AAUP Removes Sanctions from Two Schools - Higher Education
Higher Education News and Jobs

AAUP Removes Sanctions from Two Schools

by

Following the 104th annual meeting of the American Association of University Professors (AAUP) this week, delegates voted to remove the University of Iowa and Stillman College from its list of sanctioned institutions.

Academic institutions are sanctioned for the infringement of governance standards after investigations reveal serious departures by the administration and/or governing board from generally accepted standards of college and university government endorsed by the association, according to AAUP.

University of Iowa

“[The list] is not a boycott,” said Dr. Henry Reichman, AAUP vice president and chair of Committee A on Academic Freedom and Tenure. “It is a way of informing people that the institution is not up to standards. The institutions remain on there and we hope that they would like to get off the list. Sometimes they respond and sometimes they don’t. Typically, most change occurs after a new president.”

Placing an academic institution on the censure list is a way for the academic community to be made aware that an institution has violated principles of standards in regards to academic freedom and tenure, AAUP stated in their press release.

“Sometimes it takes a long time for institutions to get off the list and sometimes it doesn’t,” said Reichman. “Some take it as a badge of honor while others, who are more concerned about their attitudes of faculty, are more eager to get off. However, there are alumni who would not be happy about their institution being put on the sanctions list.”

Two years ago, the University of Iowa was placed on AAUP’s list of censured administration following the selection process of their current university president, Bruce Harreld, who was hired in 2015. The selection process was not transparent and the decision of the final candidate occurred despite faculty objections, according to AAUP’s censure and sanction statements report.

Dr. Henry Reichman, AAUP

However, since AAUP’s investigation, University of Iowa’s faculty senate voted to establish an ad-hoc committee, which focused on reversing the sanction. The committee included members of the board of regents, regents’ staff and the university’s faculty senate. These members focused on AAUP’s key issues during their investigation and produced a best-practices document on presidential searches, according to AAUP’s censure and sanction statements report.

“We are delighted by the news of the sanction removal,” said University Faculty Senate President and Director of Division of World Languages Dr. Russ Ganim. “Especially important is the partnership between the Faculty Senate, the Board of Regents, and the local chapter of the AAUP that led to this favorable decision. We believe to have established a model of collaboration that will benefit shared governance at the University of Iowa not just now but in the future.”

In 2009, Stillman College, an HBCU in Alabama, was put on the sanctioned list following the removal of a tenured assistant professor, who was on his twenty-eighth year of teaching, after he violated the faculty handbook’s policy that prohibited participation in “malicious gossip,” according to AAUP’s censure and sanction statements. The professor had written letters to the board and discussed his opinions with the media about his desire for the president to resign from his position.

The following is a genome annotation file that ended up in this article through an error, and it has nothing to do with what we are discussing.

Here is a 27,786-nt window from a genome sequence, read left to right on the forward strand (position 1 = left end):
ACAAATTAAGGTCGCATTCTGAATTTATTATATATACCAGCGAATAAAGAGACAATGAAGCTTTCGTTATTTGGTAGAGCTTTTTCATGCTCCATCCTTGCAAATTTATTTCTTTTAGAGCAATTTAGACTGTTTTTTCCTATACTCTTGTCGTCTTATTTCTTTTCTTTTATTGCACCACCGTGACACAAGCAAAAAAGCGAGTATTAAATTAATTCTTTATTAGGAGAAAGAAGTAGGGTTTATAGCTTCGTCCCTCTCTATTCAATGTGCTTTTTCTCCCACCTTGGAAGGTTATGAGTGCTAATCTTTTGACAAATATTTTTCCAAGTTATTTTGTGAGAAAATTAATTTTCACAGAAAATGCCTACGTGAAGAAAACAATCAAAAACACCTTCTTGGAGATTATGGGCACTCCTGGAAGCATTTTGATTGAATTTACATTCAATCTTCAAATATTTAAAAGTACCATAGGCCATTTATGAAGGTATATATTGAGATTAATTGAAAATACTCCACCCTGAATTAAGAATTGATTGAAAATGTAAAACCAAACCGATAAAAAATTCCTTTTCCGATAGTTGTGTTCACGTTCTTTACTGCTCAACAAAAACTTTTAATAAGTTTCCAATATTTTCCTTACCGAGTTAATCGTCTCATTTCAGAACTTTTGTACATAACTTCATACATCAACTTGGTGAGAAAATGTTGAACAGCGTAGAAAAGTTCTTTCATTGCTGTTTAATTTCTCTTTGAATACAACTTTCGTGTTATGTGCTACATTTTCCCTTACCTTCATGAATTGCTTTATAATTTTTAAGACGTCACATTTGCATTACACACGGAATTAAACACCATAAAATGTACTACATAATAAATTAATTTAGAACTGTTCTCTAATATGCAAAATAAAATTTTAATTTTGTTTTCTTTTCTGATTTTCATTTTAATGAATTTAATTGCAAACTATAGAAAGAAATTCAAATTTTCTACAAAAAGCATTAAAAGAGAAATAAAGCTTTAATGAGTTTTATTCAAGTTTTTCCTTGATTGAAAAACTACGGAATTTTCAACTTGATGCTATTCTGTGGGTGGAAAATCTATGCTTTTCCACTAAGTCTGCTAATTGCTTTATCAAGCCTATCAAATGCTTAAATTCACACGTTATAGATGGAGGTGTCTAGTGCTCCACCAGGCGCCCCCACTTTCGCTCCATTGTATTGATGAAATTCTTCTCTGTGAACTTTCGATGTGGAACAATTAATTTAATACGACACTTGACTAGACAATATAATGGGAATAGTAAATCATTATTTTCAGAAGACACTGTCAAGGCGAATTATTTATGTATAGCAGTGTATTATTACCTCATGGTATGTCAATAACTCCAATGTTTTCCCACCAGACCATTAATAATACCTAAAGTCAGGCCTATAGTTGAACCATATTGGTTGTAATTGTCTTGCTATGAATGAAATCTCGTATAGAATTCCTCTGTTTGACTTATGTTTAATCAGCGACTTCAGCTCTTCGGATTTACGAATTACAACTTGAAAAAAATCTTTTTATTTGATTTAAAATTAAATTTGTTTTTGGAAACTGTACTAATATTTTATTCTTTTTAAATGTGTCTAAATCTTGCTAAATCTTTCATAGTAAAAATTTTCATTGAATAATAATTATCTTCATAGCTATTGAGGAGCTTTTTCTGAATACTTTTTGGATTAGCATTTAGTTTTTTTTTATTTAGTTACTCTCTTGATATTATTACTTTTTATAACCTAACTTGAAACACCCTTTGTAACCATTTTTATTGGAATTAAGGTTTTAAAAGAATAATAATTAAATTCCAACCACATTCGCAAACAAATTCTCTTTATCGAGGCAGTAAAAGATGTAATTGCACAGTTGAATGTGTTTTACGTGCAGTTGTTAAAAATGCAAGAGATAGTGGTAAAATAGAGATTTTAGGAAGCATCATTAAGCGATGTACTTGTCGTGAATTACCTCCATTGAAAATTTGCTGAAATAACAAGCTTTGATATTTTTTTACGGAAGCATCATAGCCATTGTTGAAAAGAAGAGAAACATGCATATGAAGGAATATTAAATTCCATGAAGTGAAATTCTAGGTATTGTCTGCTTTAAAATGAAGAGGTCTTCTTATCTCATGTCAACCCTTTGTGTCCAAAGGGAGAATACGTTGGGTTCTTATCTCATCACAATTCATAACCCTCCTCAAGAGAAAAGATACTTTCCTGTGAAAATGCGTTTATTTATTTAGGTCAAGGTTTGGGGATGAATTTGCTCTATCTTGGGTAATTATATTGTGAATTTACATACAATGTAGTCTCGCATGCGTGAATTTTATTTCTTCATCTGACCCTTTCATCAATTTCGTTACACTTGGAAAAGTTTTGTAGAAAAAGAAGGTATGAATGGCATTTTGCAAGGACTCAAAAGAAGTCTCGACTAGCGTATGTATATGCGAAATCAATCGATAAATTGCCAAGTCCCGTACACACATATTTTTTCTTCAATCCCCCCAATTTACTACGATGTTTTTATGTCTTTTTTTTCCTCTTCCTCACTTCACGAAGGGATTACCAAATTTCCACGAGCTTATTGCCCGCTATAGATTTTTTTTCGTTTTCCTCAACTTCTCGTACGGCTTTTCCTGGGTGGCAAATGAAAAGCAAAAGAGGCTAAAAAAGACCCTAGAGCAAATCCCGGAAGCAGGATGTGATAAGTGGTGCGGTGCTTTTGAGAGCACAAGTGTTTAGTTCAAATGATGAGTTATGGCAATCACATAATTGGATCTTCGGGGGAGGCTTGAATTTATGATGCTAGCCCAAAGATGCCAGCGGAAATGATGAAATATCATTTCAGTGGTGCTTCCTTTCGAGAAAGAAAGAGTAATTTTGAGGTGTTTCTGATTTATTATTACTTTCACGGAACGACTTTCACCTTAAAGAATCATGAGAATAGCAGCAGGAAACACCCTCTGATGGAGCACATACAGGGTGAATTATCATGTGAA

Following AAUP’s investigation, however, it was discovered that the administration violated his academic freedom which he was entitled to under the 1940 Statement of Principles on Academic Freedom and Tenure.

In 2017, Stillman College went through various administration changes, including instating a new president as the focus shifted on wanting to resolve AAUP’s sanction. They removed the policy of “proscription of malicious gossip” and changed other academic regulations that were not up to AAUP’s standards.

“The administration [at Stillman] changed and had a very different attitude towards its faculty,” said Reichman. “It used to be run in an authoritarian fashion. The current administration wants to change that and they reached out to us to discuss their changes. The final step in taking an institution off the list is we send someone to the campus and talk to people. We talk to administration but this is so they don’t pull the wool over our eyes. Everyone’s excited about the new changes.”

Sarah Wood can be reached at swood@diverseeducation.com

RELATED ARTICLES >>
Haywood Strickland Leaving Wiley College in Good Hands Shortly after Dr. Haywood L. Strickland announced his retirement from Wiley College — after 18 years at the helm — trustee Patsy Ponder and her husband, Gene, gave the small, historically Black college in Marshall, Texas an unrestricted gift of $2 mi...
Want a Diverse Faculty? Learn from Minority Serving Institutions In a provocative opinion piece in September 2016, my adviser and the founder of the Penn Center for Minority Serving Institutions (CMSI), Dr. Marybeth Gasman, critiqued majority colleges and universities for their insufficient efforts to recruit dive...
Oprah Picks Iowa Grad’s New Tome for Book Club IOWA CITY – Tayari Jones, a University of Iowa graduate, received a literary blessing Tuesday: her latest book, "An American Marriage," was chosen by Oprah Winfrey as her latest book club selection. Winfrey announced her selection of Jones' lates...
Tom Brokaw Collection Opens to Public at University of Iowa IOWA CITY, Ia. — Longtime NBC journalist Tom Brokaw has given the University of Iowa thousands of documents spanning his career, and they're now available to the public. The collection includes a notebook with interview questions for Soviet Union ...
Semantic Tags: